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Can we grow veggies on Mars? Fly larvae and synthetic soil may hold the answer

English peas grow in simulated Martian dirt.
Emmanuel Mendoza
English peas grow in simulated Martian dirt.

Humans have stepped foot on the moon, but we haven't made it to Mars. Yet.

Amid the myriad barriers, a key issue to sending a crew to Mars is food. Weight, volume and longevity limit the kinds – and how much of it – can be brought on the long journey.

It's a challenge aerospace engineering undergraduate Emmanuel Mendoza has taken on. Specifically, growing our own food in the farthest reaches of the galaxy.

"What can we do with Martian soil, what modifications – if any – can we make to the soil in the future to, you know, make it more habitable for terrestrial plant growth on a different planet," he told NPR. "So I guess, it's extra-terrestrial plant growth."

Mendoza is currently running a study at Texas A&M University, where he's mixing simulated Martian soil and poop from fly larvae to find just the right recipe for growing plants on Mars.

Science fiction inspires reality

The seed of this idea was planted when Mendoza was in middle school, watching Ridley Scott's 2015 film The Martian, in which the fictional botanist Mark Watney becomes stranded on the inhospitable planet and grows potatoes to survive.

"That got me really interested in ... what nutrients or even just what soil structure does [Martian soil] have that we could potentially take advantage of," Mendoza said.

Now, he's running an experiment growing English peas in simulated Martian soil at the Forensic Laboratory for Investigative Entomological Sciences (FLIES).

"[This] Martian soil is manufactured on Earth. It uses data from Martian landers, and it's kind of expensive on a per-kilogram unit basis," Mendoza said, which limited the types of plants he could grow.

"I definitely considered potatoes [like Mark Watney]," he said. "The big reason I didn't grow potatoes were budgetary constraints and also just the fact that I couldn't necessarily get the data I wanted out of them."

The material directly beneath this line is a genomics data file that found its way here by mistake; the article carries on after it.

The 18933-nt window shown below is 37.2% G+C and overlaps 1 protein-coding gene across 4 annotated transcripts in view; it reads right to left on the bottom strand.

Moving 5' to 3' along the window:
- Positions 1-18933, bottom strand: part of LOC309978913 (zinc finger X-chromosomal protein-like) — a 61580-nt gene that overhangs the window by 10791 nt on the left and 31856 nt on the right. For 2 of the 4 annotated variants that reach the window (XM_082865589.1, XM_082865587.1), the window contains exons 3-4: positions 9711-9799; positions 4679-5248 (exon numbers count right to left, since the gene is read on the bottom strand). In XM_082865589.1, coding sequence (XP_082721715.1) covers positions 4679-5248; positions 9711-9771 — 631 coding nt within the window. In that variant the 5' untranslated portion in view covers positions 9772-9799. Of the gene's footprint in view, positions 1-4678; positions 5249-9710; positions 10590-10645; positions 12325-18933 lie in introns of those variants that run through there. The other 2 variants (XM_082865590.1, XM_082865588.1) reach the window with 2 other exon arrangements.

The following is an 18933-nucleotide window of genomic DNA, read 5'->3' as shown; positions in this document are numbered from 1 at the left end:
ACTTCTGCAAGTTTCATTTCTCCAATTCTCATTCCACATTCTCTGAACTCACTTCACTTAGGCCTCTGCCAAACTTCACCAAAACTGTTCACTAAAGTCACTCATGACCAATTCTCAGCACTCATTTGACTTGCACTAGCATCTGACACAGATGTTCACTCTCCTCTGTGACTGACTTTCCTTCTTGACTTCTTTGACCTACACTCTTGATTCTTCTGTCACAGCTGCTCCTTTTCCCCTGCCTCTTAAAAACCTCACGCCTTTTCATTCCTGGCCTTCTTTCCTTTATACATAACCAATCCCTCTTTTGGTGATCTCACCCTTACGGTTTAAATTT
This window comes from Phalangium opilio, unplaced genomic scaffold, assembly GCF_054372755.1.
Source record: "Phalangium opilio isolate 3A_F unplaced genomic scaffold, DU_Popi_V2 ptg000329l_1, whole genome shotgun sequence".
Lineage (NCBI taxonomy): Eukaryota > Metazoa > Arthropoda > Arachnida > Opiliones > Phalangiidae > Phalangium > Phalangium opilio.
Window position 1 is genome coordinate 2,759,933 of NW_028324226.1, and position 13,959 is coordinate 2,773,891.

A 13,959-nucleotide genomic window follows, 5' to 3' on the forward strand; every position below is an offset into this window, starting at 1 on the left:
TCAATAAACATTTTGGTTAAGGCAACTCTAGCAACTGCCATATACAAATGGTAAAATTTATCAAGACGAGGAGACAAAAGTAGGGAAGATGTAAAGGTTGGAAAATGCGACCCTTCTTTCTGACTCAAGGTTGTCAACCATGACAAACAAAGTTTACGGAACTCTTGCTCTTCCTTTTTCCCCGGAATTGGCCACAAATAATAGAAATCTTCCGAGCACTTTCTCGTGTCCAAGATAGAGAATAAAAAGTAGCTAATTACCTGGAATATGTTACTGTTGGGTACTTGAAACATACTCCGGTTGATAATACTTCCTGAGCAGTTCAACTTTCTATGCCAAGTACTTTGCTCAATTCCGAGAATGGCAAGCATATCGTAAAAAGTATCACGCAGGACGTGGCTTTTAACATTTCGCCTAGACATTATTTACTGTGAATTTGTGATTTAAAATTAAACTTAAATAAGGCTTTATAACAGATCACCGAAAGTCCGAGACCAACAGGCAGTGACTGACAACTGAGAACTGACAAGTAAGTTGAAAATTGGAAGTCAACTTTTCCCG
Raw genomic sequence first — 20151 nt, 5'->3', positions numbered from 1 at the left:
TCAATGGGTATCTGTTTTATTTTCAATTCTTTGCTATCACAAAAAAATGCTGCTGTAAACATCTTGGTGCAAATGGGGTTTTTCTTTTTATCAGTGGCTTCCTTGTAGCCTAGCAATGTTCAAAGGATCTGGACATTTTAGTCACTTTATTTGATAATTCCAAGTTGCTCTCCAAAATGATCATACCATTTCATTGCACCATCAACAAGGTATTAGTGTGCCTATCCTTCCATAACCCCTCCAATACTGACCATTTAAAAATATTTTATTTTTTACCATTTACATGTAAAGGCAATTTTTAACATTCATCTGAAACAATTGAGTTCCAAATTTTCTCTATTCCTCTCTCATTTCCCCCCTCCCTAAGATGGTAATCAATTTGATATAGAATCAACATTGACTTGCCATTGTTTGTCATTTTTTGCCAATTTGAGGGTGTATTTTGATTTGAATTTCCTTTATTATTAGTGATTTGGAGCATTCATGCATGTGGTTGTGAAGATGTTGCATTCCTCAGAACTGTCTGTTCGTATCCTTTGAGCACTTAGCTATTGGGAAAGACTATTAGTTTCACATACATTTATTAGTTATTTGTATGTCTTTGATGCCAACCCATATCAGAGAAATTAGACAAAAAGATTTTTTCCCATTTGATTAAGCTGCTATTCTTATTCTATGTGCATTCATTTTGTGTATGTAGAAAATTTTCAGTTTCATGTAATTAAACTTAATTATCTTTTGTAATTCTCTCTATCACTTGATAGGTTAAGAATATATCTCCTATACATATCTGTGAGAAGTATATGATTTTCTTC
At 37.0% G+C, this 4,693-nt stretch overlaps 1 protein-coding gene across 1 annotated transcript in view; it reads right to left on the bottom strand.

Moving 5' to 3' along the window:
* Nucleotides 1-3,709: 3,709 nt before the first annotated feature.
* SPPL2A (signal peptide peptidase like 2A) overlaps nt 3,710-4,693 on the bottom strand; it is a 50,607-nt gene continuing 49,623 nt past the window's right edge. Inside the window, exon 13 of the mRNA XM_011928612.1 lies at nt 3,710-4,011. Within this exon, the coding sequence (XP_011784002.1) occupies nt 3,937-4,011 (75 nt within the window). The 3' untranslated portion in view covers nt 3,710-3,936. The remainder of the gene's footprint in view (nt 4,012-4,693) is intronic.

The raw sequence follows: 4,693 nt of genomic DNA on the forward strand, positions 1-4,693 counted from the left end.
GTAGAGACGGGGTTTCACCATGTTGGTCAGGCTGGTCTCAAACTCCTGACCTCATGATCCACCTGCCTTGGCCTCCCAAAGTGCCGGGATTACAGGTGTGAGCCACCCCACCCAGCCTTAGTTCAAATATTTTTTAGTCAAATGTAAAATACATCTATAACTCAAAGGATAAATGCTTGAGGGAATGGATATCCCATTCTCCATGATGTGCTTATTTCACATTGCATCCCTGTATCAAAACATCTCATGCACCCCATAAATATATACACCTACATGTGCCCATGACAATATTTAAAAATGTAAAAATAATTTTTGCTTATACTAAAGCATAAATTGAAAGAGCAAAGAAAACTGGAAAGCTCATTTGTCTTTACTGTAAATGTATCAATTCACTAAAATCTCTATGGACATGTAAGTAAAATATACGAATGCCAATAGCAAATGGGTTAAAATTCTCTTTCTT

Mendoza chose the peas because he could gather data on their growth.
/ Emmanuel Mendoza
Emmanuel Mendoza
Mendoza chose the peas because he could gather data on their growth.

He wanted to be able to measure plant growth as it occurred throughout his experiment. Since potatoes grow underground, he'd only be able to collect data once they were done growing. In the end, Mendoza chose to grow English peas because they're self-pollinating, grow fairly quickly and he can see the shoots climb.

The role insects play in his experiment

Martian soil — or regolith — isn't exactly ideal for plants from Earth. It tends to be rocky and coarse, and lacks the right organic matter.

"It's obviously missing the natural biota of any soil you'll find on Earth," Mendoza said. "And it's also missing some certain macronutrients that contain nitrogen, phosphorus and sulfur."

At the same time, it does contain other essential nutrients. "And so, it has an interesting balance – it has some elements that we need, and it's just missing other additives that come with having life for a significant amount of time," Mendoza said.

Here's where the larvae come in.

In order to supplement his simulated soil with those missing nutrients and organic matter, Mendoza turned to the larvae of black soldier flies, which excrete a powdery waste known as frass.

"They can break down almost any biomatter and they can turn it into really useful byproducts," Mendoza said. "And then you can use black soldier fly larvae frass as a nutrient substitute for soil."

The experiment is almost complete.
/ Emmanuel Mendoza
Emmanuel Mendoza
The experiment is almost complete.

For this experiment, Mendoza mixed different ratios of simulated Martian soil and frass to see what best supported growing English pea plants. Now, he said he's seeing growth across all his plants – even the ones growing in 100% simulated Martian soil.

Mendoza presented his experiment and initial findings at the Entomological Society of America's 2023 conference earlier this month. But he's not done with the project yet. Pea plants take about 10-12 weeks to fully mature, and Mendoza's are almost there.

Soon, he'll harvest the pea pods, then weigh, measure and analyze them. Once he's done collecting all that data, he said he'll compile his results into a paper.

"I'm just an undergraduate. I think that there are people who are way more qualified to do further studies that I would just really want to see and maybe even help out with in the future. That would be an amazing goal," he said, adding that while his experiment doesn't seek to tackle the issue of water on Mars, it would be interesting to focus on in the future.

As for getting to Mars, Mendoza would jump at the opportunity to go himself.

"Maybe not to be Mark Watney, I'd prefer not to get stranded on Mars, but to be an archetype inspiring people to do a lot with the available resources," he said.

He'll just have to finish his junior year at Texas A&M first.

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Mallory Yu
[Copyright 2024 NPR]